So if I’m going to be interviewed as an expert in one of these modules, do I need to be a financial supporter of the Academy, or would you pull in somebody who is absolutely the best person to talk about this?

Jeff Gunderman: No, we would pull in the people who is the best people to talk to about this. We’ve done that on a couple of occasions, and those individuals have decided to sponsor. But if we feel that a topic needs to get covered, regardless of whether you pay money for sponsorship, we want to cover that topic, and we will cover that topic.

Now, there are two sides to the platform. There’s the educational piece, which starts with Digital and programmatic fundamentals as a course, and later this year, you’ll see advanced courses come out on the sell side and the buy side. So you’ll see more and more content and more courses come out. But on the other side are actual spotlights on very specific companies, and those are sponsored companies, and it is thought leadership with very specific people. Many of them sponsor, but not all are open sponsors, so we have an unbiased education piece. Then, we actually have another area where we show how real people and real companies are applying that education or that knowledge in the real world.

So if I’m an ad tech company, being a sponsor, a supporter of this initiative also gives me the opportunity and the outlet, so to speak, of, kind of a central repository of good content about, you know, the industry that I’m active in, and if I want to produce thought leadership pieces, this is a great home for it, as opposed to maybe just my corporate blog that nobody’s going to read?

Jeff Gunderman: Exactly, and I like to think of it as a centralized area where the industry can come for content, thought leadership, company spotlights, all of this content that is not specific to an individual organization, that gives a really well-rounded view of what’s happening in the latest news and education around digital and programmatic for the out of home space.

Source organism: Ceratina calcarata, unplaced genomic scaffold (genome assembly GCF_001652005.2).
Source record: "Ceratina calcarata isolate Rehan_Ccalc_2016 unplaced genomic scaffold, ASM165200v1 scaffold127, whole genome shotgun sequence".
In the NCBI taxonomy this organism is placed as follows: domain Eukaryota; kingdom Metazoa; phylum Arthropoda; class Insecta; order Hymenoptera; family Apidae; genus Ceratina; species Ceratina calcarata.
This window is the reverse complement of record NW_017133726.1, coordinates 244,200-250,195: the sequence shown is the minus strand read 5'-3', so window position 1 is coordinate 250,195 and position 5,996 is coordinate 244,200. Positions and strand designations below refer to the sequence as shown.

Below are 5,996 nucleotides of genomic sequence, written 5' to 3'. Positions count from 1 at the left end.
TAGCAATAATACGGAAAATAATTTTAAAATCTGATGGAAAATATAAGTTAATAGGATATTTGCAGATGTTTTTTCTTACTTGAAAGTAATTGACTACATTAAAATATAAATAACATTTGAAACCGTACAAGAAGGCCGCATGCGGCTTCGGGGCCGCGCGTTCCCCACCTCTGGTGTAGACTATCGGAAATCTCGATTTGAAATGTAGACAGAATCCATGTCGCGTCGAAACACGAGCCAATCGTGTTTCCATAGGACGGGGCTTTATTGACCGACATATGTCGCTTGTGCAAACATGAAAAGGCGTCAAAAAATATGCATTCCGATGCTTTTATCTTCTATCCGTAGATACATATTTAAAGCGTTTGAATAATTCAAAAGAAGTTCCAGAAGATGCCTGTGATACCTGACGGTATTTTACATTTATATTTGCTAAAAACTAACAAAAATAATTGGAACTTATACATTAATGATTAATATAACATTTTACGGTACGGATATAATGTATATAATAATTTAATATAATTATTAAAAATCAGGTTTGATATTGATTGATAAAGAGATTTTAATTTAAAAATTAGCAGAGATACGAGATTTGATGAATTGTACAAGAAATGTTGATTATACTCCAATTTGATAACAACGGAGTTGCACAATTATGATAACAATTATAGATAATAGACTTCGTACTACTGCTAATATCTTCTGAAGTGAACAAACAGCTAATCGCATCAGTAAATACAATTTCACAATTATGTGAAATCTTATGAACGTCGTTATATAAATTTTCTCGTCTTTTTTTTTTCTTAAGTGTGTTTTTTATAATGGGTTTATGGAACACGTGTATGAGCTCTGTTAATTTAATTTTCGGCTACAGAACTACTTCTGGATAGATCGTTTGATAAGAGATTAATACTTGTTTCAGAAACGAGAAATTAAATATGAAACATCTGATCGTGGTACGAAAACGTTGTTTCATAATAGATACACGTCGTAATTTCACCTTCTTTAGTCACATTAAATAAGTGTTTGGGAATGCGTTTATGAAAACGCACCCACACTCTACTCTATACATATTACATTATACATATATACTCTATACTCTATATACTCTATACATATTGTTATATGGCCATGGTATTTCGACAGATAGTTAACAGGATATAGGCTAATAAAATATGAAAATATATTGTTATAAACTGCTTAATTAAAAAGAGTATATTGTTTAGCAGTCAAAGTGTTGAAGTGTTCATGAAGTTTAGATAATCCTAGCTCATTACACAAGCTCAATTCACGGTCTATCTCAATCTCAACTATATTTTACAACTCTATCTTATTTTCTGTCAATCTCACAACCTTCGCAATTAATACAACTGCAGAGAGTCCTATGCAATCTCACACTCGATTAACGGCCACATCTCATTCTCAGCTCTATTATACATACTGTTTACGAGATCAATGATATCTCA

You said, in passing, that it’s going quite well, that there’s a lot of demand for it. What was your initial reaction when you went to some of these organizations, and how do you kind of quantify that things are hopping? 

Jeff Gunderman: A few answers to that question.

The first one would be the fact that we have multiple competing companies across ad tech, agency associations, trade associations, and media operators. This tells you that it is supported by the industry, and I gauge success, not by ultimately who sponsors it, but really by the reaction of the people that are taking the course.

So we’ve been live for just six weeks now. We’ve already had over 200 individuals register for the course. We’ve had almost 40 complete the course, and a large chunk of those 40 have provided feedback to us, their reaction to the course, and we’ve had nothing but very positive feedback from the industry, which alone helps. We’ve solicited a lot of the people that have gone through the course, just to make sure that if there’s any, you know, your first few weeks, it’s obviously the time when you test the integrity of the course and the platform that you’re on and things like that.

There have been a couple of little things that we’ve been able to fix. There was somebody who pointed out an audio issue with one of the videos that we were able to fix immediately. You know, one person pointed out a typo that we had. But now that all that is corrected, we’re starting to get group registrations. So we’re seeing companies come to us and say, we want to register our entire team, and so we actually have a new product now where you can register your team in what we call a group training, and we will register them all at one time for you and send invites out that they can log in with so they’ll be auto-registered into the tool. They just have to set a password, and then we can send to the organization a report every week or two that shows the progress of each of their team members against completing the course, and we’re finding that’s been popular. We have two agencies and three media companies so far that have signed up their teams, and we’re seeing increased interest in that.